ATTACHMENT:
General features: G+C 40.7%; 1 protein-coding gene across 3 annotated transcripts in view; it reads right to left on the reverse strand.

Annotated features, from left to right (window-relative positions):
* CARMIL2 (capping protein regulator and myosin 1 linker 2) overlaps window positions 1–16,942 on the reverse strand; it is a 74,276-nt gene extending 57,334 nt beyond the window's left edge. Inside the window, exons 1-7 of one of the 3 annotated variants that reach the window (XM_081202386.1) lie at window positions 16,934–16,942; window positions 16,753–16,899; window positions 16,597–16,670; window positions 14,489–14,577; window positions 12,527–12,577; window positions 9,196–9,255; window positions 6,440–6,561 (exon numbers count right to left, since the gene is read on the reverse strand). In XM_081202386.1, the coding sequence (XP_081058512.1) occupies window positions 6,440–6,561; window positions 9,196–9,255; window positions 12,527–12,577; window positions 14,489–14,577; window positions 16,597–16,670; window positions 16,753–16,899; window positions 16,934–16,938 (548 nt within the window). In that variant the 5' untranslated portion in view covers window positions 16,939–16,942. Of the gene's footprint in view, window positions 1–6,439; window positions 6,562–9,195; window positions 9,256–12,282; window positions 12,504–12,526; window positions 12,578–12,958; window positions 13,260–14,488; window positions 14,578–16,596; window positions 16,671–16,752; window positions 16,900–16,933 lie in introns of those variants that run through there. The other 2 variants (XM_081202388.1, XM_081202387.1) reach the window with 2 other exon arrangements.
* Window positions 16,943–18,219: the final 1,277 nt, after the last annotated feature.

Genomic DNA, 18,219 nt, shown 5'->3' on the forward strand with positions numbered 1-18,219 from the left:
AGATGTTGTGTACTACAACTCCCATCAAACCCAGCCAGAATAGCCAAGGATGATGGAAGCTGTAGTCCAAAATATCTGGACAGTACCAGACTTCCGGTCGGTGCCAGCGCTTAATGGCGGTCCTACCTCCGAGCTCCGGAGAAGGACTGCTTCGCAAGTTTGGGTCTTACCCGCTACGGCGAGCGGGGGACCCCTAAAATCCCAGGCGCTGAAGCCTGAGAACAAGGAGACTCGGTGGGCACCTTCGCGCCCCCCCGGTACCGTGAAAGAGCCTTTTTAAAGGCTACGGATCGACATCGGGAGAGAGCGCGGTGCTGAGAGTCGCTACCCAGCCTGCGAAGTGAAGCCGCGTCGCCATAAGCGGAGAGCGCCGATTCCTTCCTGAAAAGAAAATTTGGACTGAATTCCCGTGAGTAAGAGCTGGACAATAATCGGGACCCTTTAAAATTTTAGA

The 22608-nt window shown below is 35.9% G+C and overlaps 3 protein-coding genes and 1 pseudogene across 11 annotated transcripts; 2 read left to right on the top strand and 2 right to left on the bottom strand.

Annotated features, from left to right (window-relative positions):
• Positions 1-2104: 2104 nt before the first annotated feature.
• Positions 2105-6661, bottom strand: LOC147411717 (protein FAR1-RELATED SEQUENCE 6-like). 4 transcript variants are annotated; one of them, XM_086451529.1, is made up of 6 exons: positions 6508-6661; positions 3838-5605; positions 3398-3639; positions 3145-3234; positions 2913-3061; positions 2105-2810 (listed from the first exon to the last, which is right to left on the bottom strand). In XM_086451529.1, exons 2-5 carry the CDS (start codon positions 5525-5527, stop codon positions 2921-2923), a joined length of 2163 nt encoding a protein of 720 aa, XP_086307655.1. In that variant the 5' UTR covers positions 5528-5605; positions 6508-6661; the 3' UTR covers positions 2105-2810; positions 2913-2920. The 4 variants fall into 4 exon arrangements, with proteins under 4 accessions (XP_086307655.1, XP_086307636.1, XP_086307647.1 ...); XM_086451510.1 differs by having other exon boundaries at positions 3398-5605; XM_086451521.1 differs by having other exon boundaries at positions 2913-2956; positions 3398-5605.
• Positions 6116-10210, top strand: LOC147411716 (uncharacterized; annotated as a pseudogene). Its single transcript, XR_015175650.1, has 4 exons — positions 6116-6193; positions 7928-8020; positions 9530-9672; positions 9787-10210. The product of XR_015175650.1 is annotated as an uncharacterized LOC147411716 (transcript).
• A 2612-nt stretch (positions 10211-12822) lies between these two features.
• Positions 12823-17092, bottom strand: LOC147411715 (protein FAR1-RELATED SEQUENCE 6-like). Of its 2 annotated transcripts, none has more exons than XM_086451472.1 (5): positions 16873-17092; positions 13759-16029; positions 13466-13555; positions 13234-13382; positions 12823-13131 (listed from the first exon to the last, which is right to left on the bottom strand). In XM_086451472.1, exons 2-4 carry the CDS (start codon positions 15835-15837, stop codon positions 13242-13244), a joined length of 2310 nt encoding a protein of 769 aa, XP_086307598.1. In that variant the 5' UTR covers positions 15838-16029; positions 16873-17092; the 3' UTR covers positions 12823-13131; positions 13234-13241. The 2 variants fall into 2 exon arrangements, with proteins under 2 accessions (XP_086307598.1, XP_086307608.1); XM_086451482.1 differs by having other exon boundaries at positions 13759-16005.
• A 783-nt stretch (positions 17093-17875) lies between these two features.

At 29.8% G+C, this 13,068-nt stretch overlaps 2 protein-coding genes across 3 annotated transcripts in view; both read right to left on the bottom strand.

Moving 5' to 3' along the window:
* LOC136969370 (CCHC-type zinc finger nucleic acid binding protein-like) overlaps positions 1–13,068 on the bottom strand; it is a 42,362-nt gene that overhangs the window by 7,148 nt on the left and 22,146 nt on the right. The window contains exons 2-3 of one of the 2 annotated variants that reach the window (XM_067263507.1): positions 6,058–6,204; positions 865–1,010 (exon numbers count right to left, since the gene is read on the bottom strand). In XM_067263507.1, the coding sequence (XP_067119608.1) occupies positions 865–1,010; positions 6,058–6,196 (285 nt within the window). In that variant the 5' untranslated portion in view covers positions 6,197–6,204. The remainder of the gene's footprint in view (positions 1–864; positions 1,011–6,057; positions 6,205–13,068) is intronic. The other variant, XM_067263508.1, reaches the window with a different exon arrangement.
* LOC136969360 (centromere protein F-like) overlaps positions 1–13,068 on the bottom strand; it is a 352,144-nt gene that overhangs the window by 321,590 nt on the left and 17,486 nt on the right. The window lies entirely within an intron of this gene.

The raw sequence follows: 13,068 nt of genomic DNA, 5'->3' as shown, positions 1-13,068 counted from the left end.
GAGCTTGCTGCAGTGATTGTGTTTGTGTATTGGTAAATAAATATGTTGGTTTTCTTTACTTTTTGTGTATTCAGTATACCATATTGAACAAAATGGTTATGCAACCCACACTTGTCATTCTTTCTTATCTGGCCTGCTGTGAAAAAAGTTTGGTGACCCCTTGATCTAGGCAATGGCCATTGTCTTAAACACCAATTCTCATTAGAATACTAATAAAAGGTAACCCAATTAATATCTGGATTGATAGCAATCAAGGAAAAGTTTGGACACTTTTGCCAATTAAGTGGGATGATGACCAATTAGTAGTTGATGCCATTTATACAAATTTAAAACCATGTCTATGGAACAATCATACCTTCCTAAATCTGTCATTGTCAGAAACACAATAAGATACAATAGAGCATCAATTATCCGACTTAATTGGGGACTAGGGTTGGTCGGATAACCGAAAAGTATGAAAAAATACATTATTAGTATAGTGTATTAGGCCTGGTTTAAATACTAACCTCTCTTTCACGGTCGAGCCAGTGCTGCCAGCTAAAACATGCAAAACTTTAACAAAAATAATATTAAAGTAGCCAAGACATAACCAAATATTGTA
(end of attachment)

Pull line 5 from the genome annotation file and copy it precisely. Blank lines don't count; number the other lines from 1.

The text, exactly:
Genomic DNA, 18,219 nt, shown 5'->3' on the forward strand with positions numbered 1-18,219 from the left: